Little discussed during the many major political fights in Washington, DC, is the budget of the Department of Homeland Security’s (DHS) chief watchdog agency. The Senate and House deliberations over the level of resources for the DHS Office of Inspector General (OIG) exemplifies how Congress must strengthen its oversight efforts.
DHS is well known as the agency that secures the nation’s borders, and is often mentioned in discussions of the President’s proposal to build a wall along the southern border. It handles airport and harbor security, immigration services, national firefighter initiatives, customs and border enforcement, and includes the Coast Guard. The Department’s Federal Emergency Management Agency was kept busy responding to victims of the summer’s hurricane-caused disasters. DHS handles major federal responsibilities, and has 240,000 federal employees and $41 billion in fiscal year 2017 spending with which to do so.
As with other federal Departments, its OIG audits its spending, helps determine the effectiveness of programs, and watches for waste, fraud, and abuse. Its work typically sees a return of investment of almost seventeen dollars for every dollar spent on OIG activities.
Unfortunately, President Trump’s budget proposal of this past spring aimed to slash the DHS OIG’s $175 million budget of fiscal year 2017 to $134 million for 2018, even as he proposed to increase overall DHS spending by $2.8 billion. Some of this increase will go to initiatives that will require the OIG’s attention, such as the controversial step of speeding through the hiring of 15,000 additional border immigration personnel. The OIG will also need to pay attention to bolstered efforts to protect federal computer and data networks.
Then there are this summer’s major hurricanes that struck the United States. During the past few months, Congress allocated tens of billions of dollars in new, unanticipated spending through FEMA, giving the DHS OIG even more work to do as it audits disaster response and recovery spending.
In 2008, Congress made an important change to the laws for OIG budgeting across the federal government. Previously, each IG had to rely on its parent agency and the Administration to communicate its budget needs to Congress. In effect, the IG’s budget could be held hostage to its parent agency. At the time, the Project On Government Oversight advocated for the need to maintain IG independence and require a direct link to Congress. The Inspector General Reform Act of 2008 included a provision requiring that the budget requests and justifications prepared by the IGs be transmitted directly to Congress. The Administration would also send its proposal and explain any differing views, giving a more complete picture to Congress of the IGs’ spending needs. The IGs therefore have a more equal footing with the Administration in fighting for resources to oversee federal spending.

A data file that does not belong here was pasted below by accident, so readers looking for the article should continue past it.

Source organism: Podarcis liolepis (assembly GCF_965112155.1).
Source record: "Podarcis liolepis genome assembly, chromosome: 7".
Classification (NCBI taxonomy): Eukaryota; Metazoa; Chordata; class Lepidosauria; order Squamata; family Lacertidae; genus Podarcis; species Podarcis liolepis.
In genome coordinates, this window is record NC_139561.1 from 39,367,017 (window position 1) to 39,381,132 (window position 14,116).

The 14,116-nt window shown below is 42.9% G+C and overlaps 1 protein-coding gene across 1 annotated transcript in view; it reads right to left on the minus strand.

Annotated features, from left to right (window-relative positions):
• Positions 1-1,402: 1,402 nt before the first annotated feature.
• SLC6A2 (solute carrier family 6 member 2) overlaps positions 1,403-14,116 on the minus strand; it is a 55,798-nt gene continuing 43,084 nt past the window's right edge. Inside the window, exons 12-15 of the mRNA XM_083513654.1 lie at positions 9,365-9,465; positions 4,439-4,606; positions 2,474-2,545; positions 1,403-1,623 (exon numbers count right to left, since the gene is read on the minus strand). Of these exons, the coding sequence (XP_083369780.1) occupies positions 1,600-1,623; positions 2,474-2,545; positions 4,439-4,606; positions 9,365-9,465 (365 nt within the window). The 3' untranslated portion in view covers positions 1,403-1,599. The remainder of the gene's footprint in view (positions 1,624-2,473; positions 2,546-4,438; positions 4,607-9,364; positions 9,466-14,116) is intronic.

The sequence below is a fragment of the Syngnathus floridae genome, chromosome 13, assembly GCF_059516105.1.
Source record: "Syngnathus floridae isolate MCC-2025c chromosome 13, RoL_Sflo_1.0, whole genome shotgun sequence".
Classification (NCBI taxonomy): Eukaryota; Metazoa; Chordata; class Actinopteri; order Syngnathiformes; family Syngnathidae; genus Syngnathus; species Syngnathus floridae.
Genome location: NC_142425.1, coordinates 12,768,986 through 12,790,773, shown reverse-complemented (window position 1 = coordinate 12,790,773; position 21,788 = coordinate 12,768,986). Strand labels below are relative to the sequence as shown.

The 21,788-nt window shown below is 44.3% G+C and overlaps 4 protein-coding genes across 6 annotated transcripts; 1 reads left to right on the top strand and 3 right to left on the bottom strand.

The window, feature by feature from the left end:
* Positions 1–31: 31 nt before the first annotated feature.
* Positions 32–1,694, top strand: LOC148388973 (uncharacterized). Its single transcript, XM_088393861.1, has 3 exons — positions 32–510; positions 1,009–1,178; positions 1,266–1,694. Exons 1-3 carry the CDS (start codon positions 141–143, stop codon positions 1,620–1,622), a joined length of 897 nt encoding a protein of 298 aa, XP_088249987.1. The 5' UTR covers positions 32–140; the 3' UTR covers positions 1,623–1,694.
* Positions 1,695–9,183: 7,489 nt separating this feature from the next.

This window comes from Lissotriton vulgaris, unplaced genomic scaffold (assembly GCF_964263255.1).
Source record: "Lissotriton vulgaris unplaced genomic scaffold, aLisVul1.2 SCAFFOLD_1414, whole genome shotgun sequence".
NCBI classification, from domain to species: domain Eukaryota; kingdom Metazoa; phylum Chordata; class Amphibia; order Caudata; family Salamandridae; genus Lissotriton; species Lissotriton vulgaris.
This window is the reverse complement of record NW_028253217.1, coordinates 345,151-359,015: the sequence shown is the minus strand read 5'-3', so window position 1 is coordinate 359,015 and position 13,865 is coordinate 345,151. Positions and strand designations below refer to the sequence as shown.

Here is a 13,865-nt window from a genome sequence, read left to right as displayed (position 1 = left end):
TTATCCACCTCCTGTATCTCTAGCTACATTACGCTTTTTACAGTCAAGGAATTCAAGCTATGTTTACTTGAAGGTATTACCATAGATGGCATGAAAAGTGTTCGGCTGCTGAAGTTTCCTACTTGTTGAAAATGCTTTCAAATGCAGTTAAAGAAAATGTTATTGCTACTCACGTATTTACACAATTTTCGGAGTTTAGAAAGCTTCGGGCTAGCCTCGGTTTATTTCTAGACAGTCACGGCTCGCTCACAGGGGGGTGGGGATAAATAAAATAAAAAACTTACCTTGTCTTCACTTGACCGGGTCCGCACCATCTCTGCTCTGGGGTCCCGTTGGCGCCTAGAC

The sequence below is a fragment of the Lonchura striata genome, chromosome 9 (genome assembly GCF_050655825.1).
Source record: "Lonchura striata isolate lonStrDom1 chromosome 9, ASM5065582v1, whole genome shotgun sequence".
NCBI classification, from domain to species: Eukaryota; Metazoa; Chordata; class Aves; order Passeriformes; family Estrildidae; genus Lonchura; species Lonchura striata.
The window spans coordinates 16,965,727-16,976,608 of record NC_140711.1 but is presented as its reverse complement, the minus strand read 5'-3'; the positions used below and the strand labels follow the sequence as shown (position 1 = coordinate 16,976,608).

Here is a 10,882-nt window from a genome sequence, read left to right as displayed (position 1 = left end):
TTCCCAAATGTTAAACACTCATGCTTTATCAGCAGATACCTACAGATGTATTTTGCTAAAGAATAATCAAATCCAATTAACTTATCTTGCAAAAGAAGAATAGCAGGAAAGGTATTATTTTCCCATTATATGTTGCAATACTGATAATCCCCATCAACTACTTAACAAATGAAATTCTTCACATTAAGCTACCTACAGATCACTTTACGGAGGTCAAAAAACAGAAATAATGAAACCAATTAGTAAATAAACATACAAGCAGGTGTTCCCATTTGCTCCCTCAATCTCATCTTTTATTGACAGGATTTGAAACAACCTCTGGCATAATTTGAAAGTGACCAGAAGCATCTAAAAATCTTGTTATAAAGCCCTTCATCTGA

The result this year? To the credit of the Congressional appropriators, the committees that write the first draft of the budget details, eventually to be adopted by the full Congress, have so far decided to add tens of millions of dollars to the DHS OIG budget proposed by President Trump. Unfortunately, at this point in the appropriations process this is still resulting in a smaller budget for the DHS OIG, with the House appropriations committee proposing $154 million and the Senate $173 million for fiscal year 2018. This year’s DHS OIG budget was $174 million. These numbers seem not to recognize that the overall DHS budget will increase by several billion dollars if the proposals of the House and Senate appropriations committees hold.
And what about the tens of billions in additional spending for disaster recovery approved earlier this year by Congress? Included as part of this year’s disaster spending package was additional funds for DHS OIG to increase its ability to audit and investigate the recovery efforts and the money going out the door. But in a sleight of hand, the appropriators in both the House and Senate just grabbed the additional funds from this year’s disaster spending package and used them as part of the earlier-mentioned levels of DHS OIG spending for next year, thereby not increasing the level of resources for oversight.
In his November Congressional testimony DHS Inspector General John Roth, who left the position last week, made the case for adequate resources. He noted that, “money can always be used as a weapon to diminish our ability to conduct the active and independent oversight that Congress and the public deserve.”
The fight for the DHS OIG budget is not yet over. Congress should take a more sage and sensible approach when it comes to our nation’s homeland security spending. Just as important, the same deliberation over OIG spending is happening across the federal government, from large agencies such as the Department of Defense to smaller such as the Railroad Retirement Board. Our nation’s elected officials should recognize that proper oversight is a critical aspect of government and act accordingly.